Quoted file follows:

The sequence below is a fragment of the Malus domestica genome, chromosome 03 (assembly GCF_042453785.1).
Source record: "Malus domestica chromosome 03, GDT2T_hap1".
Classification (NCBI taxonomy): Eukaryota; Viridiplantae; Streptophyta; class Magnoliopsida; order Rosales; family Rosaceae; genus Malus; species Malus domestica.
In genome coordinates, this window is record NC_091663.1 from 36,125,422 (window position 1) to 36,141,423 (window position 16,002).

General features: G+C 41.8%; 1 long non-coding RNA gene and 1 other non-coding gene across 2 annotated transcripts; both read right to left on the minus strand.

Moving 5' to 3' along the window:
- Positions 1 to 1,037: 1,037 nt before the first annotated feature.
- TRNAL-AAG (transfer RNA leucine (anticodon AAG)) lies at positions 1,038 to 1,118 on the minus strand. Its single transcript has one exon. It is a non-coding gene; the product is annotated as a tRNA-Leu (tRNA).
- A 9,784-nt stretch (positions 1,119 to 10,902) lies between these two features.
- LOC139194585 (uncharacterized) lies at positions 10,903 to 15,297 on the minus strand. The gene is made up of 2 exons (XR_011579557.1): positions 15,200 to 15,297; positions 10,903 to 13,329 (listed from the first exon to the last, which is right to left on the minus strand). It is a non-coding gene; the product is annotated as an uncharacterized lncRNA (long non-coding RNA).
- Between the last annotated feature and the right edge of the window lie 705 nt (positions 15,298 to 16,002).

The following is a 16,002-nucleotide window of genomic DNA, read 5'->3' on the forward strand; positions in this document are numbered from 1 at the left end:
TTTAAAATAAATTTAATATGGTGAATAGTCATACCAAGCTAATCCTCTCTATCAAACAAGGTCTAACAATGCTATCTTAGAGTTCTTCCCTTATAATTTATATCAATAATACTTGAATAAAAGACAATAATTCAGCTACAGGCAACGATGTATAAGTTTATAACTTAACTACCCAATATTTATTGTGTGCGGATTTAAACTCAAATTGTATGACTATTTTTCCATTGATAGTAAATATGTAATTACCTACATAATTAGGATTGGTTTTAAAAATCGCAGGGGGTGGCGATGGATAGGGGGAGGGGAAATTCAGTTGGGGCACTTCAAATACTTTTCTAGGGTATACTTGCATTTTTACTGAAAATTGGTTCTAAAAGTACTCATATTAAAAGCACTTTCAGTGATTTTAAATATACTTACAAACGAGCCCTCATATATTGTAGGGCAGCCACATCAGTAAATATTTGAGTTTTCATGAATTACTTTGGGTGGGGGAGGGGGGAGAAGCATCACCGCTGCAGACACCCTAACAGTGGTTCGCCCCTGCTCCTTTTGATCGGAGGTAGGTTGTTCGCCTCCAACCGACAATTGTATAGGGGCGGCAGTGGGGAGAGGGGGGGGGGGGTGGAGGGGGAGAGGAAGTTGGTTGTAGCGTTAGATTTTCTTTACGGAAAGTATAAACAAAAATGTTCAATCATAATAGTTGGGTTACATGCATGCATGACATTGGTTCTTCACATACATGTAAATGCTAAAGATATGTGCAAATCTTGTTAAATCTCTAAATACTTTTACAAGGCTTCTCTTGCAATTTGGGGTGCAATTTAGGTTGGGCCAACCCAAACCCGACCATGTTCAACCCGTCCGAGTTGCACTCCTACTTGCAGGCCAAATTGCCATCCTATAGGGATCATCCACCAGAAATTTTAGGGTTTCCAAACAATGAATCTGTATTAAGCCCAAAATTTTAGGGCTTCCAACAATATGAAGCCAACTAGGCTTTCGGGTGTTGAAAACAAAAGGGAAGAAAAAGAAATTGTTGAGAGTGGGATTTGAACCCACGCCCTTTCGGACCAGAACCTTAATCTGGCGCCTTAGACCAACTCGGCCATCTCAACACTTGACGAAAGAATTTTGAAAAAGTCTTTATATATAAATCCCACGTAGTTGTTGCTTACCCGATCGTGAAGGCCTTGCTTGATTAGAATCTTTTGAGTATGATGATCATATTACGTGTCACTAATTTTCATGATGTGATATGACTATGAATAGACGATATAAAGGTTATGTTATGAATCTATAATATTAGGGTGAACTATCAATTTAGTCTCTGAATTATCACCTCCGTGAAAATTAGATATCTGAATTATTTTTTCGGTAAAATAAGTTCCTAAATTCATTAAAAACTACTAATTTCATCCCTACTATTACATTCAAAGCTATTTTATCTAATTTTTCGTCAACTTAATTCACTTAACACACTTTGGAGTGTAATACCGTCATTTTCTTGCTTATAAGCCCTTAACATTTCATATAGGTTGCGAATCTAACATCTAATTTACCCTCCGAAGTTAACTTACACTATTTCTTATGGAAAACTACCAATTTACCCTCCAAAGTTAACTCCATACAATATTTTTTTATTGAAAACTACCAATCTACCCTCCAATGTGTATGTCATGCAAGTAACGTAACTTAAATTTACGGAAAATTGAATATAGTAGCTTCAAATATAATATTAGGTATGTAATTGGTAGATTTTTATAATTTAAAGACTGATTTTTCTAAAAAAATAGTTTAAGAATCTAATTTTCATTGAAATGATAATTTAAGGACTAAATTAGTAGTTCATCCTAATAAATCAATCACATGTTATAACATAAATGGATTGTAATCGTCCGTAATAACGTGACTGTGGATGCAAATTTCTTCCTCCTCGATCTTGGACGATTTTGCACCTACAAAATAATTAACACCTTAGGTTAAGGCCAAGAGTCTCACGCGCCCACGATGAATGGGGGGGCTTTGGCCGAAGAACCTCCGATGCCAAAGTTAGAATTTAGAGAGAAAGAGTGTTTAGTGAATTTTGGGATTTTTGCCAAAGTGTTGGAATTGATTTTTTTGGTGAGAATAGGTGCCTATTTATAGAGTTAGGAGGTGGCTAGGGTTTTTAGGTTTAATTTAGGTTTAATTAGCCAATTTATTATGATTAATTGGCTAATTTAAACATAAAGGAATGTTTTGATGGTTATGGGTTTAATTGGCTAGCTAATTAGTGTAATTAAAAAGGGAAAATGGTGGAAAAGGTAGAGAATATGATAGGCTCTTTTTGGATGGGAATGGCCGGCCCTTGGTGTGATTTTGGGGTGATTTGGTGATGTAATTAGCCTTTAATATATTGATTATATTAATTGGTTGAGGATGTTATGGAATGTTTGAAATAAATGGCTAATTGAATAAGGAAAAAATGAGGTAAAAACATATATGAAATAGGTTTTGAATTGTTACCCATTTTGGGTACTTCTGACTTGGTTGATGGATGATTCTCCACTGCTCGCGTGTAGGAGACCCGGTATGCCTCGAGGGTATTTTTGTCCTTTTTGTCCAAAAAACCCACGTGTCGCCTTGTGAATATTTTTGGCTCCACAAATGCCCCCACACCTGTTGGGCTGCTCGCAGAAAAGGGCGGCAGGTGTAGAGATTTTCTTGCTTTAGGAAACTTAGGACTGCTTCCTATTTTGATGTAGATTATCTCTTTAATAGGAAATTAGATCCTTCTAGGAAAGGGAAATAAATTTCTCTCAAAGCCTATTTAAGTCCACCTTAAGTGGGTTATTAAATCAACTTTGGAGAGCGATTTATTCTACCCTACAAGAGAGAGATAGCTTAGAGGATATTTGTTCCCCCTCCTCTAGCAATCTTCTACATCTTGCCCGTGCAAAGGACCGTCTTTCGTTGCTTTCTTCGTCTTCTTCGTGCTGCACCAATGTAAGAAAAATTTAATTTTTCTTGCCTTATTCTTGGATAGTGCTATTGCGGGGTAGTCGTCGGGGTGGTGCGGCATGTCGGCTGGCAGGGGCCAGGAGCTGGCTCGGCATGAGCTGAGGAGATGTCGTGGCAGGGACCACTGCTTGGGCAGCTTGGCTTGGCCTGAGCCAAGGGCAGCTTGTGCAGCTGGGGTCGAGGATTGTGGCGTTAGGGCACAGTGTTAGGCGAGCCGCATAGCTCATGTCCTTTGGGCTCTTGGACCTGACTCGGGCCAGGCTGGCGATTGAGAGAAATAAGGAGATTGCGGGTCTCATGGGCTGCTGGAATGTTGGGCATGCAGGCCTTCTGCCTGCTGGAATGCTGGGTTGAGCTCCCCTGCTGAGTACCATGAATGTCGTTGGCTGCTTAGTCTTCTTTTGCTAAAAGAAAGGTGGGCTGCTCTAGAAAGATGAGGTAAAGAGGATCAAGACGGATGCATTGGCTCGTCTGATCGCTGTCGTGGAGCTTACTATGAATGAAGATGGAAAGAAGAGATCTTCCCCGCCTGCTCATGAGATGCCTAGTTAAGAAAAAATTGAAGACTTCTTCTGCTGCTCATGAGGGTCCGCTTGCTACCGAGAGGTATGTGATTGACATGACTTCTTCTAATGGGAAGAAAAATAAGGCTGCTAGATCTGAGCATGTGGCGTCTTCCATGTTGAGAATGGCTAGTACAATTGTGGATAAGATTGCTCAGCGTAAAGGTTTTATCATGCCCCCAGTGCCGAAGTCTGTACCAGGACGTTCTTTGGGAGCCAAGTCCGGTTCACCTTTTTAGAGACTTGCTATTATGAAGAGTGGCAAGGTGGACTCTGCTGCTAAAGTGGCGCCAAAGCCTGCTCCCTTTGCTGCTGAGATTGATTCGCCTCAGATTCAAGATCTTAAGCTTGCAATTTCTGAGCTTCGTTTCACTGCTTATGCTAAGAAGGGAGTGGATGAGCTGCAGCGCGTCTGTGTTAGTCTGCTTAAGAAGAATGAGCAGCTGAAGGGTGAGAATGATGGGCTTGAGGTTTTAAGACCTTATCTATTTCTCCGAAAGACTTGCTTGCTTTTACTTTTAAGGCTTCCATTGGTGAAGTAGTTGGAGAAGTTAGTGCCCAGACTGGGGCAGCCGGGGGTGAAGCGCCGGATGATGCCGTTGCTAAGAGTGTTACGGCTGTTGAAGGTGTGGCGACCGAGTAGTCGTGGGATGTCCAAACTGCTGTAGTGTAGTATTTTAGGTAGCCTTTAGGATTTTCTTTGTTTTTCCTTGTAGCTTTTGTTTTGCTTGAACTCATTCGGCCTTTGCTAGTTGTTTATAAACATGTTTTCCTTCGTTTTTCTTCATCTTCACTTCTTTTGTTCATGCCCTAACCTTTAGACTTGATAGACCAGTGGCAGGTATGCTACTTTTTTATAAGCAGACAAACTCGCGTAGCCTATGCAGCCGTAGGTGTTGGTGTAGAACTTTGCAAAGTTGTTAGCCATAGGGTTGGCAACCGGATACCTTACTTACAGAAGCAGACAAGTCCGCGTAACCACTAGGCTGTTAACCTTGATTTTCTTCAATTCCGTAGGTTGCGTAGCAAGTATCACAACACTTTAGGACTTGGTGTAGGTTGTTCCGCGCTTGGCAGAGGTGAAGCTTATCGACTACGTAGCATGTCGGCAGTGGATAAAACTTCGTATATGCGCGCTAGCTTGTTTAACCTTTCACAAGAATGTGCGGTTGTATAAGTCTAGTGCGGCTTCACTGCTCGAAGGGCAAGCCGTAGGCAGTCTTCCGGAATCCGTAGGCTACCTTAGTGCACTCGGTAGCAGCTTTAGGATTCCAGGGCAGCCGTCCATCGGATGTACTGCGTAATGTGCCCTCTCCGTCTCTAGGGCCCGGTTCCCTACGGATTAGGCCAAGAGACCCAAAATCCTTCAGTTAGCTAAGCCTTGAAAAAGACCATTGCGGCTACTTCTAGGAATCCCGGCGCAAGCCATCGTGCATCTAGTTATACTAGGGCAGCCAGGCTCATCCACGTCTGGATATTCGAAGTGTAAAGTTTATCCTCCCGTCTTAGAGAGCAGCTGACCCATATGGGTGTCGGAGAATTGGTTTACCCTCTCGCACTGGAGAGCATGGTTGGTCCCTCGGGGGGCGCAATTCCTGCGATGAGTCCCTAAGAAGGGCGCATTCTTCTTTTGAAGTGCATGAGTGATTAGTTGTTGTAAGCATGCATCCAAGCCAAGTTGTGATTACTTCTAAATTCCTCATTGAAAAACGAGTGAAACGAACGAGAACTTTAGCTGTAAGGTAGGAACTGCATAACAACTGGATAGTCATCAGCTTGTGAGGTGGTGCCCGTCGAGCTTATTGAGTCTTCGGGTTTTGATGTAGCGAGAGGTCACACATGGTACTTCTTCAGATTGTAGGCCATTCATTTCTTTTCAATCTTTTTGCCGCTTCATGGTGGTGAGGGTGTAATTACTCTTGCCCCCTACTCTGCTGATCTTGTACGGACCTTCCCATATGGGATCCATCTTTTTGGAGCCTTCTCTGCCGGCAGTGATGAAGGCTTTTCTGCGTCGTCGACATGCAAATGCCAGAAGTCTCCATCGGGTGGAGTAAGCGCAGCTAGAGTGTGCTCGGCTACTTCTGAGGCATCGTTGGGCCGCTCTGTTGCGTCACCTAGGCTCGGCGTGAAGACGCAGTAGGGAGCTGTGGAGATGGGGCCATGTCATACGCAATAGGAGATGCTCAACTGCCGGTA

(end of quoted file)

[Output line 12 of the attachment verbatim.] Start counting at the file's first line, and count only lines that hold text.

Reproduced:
The following is a 16,002-nucleotide window of genomic DNA, read 5'->3' on the forward strand; positions in this document are numbered from 1 at the left end: